If I´ve learned something after a lifetime of body work, it´s that strengthening our core is vital, not to get six-pack abs (I don´t have them), but to protect our back and help maintain our balance. I´ve had two babies and I´m 56. Although I practice yoga daily, I still have loose skin around my middle. I usually don´t wear a shirt in class to hide it because at this age (or any age, really) who cares?
However, I´m able to stand up from the floor without using my hands, and if I trip, I can usually recover pretty fast without falling or injuring myself. Hoping I can help others feel just as strong and confident, here are four yoga poses that are also used in general fitness classes that can help any of us have a strong core and good balance at any age.
I used to dislike this pose so very much, until I did it enough times over the years to be able to hold it with no pain! If you´re just starting out, place a block under your foot and practice simply resting it on the block, to get your hips to open and get used to the pose. Raise your arm out to the side and breathe in and out a few times, until you can no longer hold it without losing the intended shape. As you get stronger, by engaging your abs and your shoulders, you will be able to lift your leg higher. You can also modify the pose by bending the extended leg at first. Switch sides and try to balance it all out by holding the pose for the same number of breaths on each side. I promise it gets easier with practice!
Knee to arm
In all of these exercises, form is more important than how high you lift your leg. My best shot and yours may look different, but it´s still our best. Once you´re in plank pose, making sure your arms are straight and your abs are engaged, lift your leg and bring your knee to your arm, on the same side. At first you will most likely not be able to lift your knee as high up, but it´s important that you keep your frame strong. As long as you´re feeling your muscles engaged, it is of no consequence whether your knee is touching your arm or whether it is hiked up or not. Hold the pose for a few breaths and get back into regular plank. Switch legs.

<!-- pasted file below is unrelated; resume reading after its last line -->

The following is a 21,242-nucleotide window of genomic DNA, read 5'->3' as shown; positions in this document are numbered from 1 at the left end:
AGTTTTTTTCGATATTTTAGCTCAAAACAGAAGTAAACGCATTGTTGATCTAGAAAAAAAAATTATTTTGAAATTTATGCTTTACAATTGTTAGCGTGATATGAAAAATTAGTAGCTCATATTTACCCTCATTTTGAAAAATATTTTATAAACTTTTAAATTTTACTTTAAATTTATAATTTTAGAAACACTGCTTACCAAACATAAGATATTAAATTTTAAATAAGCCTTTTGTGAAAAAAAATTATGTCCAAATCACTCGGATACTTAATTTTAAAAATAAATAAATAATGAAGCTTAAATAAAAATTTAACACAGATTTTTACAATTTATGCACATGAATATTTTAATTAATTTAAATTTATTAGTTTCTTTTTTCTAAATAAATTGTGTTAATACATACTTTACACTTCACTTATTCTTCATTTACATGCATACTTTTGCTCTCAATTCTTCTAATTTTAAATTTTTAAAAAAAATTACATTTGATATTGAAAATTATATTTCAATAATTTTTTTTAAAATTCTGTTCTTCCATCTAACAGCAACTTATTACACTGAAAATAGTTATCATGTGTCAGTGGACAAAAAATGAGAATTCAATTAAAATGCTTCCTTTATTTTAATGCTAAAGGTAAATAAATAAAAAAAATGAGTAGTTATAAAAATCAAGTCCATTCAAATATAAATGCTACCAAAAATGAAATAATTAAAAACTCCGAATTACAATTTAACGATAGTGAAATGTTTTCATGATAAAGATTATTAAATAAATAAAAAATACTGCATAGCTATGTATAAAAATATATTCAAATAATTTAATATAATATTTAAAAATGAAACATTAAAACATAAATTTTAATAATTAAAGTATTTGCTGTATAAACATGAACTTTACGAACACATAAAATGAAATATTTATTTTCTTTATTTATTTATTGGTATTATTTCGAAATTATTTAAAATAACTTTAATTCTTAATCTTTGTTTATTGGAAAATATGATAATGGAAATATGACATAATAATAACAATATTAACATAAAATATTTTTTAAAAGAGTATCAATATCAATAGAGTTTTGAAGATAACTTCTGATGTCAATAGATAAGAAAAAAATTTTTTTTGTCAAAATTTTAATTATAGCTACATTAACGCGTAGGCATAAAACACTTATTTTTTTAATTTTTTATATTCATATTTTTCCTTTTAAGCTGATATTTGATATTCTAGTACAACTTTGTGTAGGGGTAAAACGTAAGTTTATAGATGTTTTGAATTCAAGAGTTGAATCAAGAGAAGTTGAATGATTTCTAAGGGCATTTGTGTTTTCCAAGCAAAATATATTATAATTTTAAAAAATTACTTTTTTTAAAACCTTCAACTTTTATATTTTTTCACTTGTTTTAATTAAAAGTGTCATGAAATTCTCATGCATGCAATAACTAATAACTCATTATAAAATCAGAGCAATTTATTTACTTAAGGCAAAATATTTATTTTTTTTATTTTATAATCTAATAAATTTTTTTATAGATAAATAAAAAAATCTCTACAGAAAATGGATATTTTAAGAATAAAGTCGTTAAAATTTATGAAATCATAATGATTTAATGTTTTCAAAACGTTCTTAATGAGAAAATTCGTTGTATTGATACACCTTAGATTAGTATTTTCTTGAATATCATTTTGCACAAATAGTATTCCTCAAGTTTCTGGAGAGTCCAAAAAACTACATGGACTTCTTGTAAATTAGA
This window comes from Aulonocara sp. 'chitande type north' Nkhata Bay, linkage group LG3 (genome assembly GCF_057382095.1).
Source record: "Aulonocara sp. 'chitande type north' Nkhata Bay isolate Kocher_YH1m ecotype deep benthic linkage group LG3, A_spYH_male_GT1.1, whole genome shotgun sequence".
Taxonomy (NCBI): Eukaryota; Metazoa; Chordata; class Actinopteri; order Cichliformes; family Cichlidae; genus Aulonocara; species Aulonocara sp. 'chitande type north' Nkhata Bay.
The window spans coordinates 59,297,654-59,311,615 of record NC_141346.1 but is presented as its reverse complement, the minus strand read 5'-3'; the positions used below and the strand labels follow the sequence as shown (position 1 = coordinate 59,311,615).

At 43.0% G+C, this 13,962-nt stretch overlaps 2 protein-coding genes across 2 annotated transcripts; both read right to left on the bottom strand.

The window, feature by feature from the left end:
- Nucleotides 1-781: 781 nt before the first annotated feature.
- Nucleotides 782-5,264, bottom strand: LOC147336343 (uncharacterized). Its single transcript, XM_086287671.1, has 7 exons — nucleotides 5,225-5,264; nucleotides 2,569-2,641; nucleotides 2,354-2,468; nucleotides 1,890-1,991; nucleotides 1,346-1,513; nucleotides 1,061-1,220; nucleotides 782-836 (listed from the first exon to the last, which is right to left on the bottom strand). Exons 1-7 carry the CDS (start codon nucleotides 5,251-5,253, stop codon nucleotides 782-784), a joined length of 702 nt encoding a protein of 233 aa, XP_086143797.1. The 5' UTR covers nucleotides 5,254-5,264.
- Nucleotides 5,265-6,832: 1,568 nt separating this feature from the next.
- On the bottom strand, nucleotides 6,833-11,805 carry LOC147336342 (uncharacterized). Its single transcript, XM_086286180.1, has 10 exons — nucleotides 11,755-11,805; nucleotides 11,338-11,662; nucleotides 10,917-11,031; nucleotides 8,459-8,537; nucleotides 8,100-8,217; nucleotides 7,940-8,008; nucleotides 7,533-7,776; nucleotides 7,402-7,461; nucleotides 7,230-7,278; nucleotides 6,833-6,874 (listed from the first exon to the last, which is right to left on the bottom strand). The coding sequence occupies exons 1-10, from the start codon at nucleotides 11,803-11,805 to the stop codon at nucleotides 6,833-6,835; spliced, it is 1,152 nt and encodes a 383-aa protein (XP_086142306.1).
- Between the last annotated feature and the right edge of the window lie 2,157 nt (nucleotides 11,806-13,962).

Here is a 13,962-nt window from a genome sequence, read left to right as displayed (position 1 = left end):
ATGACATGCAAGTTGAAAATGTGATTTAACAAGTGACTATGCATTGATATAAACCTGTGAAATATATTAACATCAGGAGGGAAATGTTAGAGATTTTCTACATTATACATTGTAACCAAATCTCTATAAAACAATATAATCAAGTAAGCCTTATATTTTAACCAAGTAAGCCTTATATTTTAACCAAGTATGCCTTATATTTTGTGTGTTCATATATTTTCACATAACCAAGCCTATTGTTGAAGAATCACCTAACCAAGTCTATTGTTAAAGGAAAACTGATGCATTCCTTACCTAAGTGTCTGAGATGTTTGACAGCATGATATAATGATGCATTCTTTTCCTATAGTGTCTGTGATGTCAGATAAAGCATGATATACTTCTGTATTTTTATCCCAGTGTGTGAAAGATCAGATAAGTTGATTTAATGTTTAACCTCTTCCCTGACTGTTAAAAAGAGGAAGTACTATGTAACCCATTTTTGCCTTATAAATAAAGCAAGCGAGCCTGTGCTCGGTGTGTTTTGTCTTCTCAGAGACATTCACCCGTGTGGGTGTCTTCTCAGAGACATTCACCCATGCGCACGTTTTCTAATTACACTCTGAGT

Also read: My yoga journey in my fifties
Start out in regular plank, just as above, and then make sure your abs are engaged, and your legs are held strong. You should feel your kneecaps lifting as you engage the legs. Then lift just one leg at a time and hold it up (you should also feel this in your glutes). Breathe (breathing is most important and will help you hold tough poses) in and out deeply, for as long as you can hold the pose without losing the shape. Once again, how high you lift your leg is of no consequence. Form is most important. Switch legs.
Begin on all fours and do the traditional cat-cow sequence by arching your back, dropping your belly and lifting your chin as you inhale, and then rounding your back and dropping your head as you exhale. Then engage your abs further and try lifting your knees off the floor. You may continue with a cat-cow sequence or simply hold the pose right here. Either way, if your arms start to bend or you´re shaking too much, then gently drop your knees back to the floor and do traditional cat-cow until you feel stronger.